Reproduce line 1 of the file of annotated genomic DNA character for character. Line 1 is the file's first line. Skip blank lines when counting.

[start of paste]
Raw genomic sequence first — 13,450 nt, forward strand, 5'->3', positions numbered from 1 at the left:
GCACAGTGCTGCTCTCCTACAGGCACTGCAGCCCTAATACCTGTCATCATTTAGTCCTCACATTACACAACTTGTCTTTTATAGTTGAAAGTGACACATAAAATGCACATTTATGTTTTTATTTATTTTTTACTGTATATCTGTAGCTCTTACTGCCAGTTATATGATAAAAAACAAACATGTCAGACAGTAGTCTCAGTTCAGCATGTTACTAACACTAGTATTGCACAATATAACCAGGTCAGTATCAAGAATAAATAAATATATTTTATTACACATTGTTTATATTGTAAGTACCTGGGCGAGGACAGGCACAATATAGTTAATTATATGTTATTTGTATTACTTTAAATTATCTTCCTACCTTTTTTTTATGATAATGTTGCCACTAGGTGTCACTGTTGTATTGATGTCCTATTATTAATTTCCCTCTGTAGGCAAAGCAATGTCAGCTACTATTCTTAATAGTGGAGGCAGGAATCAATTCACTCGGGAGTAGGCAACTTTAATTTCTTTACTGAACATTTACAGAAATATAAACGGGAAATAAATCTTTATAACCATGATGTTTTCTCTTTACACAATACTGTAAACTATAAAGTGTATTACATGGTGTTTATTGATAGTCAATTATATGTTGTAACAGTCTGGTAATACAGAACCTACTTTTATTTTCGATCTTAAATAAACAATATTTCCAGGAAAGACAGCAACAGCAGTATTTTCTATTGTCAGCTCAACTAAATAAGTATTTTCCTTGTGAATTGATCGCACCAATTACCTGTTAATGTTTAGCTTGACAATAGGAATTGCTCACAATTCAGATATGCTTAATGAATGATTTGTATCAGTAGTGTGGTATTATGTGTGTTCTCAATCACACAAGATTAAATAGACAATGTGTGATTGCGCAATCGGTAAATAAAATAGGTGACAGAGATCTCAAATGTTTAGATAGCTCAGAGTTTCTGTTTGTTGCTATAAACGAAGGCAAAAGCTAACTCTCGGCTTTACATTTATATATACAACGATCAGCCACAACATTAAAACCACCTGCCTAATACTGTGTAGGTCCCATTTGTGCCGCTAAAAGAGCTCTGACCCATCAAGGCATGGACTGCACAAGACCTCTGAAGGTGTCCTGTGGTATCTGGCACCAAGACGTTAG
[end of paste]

Raw genomic sequence first — 13,450 nt, forward strand, 5'->3', positions numbered from 1 at the left: